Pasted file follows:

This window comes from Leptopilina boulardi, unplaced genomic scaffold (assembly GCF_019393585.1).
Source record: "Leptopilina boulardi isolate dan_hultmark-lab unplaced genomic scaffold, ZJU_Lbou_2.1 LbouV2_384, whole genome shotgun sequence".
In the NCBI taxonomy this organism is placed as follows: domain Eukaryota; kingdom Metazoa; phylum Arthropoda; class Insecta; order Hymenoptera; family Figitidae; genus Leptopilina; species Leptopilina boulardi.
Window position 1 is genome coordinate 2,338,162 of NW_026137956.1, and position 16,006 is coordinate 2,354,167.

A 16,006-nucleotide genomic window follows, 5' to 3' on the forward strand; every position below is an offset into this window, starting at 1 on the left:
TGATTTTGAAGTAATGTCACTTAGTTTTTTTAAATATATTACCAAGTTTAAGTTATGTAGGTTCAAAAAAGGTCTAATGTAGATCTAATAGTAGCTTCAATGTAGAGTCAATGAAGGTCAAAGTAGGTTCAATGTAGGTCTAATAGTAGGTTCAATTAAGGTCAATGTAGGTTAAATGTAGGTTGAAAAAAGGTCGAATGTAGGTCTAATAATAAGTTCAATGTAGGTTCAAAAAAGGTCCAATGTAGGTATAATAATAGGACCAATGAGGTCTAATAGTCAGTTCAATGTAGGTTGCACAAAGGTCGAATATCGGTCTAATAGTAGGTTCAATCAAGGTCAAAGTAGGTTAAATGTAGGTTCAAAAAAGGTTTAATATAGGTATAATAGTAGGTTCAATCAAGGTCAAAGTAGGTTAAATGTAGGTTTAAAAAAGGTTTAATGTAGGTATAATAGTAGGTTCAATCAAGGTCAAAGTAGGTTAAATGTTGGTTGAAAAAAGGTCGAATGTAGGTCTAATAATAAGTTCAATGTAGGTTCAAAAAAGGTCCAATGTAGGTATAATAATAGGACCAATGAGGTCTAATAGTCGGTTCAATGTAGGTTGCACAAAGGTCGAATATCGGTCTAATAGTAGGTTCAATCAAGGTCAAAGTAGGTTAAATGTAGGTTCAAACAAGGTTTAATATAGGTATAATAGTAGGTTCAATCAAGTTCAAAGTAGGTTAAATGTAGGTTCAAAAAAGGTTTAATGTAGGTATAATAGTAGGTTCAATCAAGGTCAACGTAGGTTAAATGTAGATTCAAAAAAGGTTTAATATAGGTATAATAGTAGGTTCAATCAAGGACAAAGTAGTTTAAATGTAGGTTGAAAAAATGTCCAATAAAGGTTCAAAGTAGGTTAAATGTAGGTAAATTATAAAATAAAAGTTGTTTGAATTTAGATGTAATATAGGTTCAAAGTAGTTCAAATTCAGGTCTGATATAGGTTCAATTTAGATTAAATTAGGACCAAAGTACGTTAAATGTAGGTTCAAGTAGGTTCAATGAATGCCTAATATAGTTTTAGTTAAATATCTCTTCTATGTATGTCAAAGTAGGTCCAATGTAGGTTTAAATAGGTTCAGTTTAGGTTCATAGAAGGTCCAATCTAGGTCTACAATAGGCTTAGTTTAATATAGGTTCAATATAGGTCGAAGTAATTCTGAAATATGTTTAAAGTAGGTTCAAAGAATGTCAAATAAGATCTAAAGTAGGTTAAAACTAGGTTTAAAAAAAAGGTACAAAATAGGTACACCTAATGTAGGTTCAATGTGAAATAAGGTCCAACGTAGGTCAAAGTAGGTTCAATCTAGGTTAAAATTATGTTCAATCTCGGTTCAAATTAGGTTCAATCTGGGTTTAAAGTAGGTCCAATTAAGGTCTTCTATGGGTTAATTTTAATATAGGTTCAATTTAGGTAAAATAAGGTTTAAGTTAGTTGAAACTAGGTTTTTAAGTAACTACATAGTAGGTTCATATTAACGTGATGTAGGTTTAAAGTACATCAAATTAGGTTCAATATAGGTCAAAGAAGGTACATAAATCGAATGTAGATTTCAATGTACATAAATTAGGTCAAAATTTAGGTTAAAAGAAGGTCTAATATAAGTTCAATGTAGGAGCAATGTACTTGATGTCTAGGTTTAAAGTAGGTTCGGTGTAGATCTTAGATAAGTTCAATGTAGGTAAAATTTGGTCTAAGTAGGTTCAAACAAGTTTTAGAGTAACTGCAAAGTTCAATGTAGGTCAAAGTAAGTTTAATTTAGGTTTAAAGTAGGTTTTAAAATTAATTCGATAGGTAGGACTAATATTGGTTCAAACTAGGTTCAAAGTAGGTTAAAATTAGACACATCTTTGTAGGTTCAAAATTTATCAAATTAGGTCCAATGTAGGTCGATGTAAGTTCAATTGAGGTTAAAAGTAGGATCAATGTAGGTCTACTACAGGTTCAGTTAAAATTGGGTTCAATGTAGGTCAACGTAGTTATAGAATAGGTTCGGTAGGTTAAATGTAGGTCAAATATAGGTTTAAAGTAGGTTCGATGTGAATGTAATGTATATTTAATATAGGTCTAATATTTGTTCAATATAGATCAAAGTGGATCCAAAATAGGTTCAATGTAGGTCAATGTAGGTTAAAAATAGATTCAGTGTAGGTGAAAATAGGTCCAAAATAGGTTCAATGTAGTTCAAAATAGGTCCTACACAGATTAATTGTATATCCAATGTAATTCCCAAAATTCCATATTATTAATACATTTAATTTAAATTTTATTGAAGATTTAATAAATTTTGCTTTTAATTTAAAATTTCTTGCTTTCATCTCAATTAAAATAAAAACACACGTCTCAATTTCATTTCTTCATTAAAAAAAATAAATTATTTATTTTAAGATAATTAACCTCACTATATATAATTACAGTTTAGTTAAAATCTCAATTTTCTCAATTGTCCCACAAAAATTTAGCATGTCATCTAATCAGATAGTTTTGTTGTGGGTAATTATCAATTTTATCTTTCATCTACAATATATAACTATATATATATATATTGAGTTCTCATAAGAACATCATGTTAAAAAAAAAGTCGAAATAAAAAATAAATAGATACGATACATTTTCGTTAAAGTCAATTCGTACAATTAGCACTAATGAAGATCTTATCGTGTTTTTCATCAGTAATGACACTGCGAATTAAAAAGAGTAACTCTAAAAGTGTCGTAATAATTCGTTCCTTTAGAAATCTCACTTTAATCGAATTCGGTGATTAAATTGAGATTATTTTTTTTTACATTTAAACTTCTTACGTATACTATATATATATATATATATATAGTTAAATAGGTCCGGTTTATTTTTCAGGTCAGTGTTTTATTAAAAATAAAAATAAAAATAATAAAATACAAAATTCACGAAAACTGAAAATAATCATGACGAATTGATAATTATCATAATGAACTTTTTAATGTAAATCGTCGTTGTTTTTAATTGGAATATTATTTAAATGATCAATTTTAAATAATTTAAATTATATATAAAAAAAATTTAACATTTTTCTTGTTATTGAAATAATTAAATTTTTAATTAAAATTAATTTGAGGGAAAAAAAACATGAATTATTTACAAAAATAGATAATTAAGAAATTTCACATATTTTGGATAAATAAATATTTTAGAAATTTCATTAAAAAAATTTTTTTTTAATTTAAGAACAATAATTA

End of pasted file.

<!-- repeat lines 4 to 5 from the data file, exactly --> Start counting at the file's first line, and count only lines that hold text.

Window position 1 is genome coordinate 2,338,162 of NW_026137956.1, and position 16,006 is coordinate 2,354,167.

A 16,006-nucleotide genomic window follows, 5' to 3' on the forward strand; every position below is an offset into this window, starting at 1 on the left: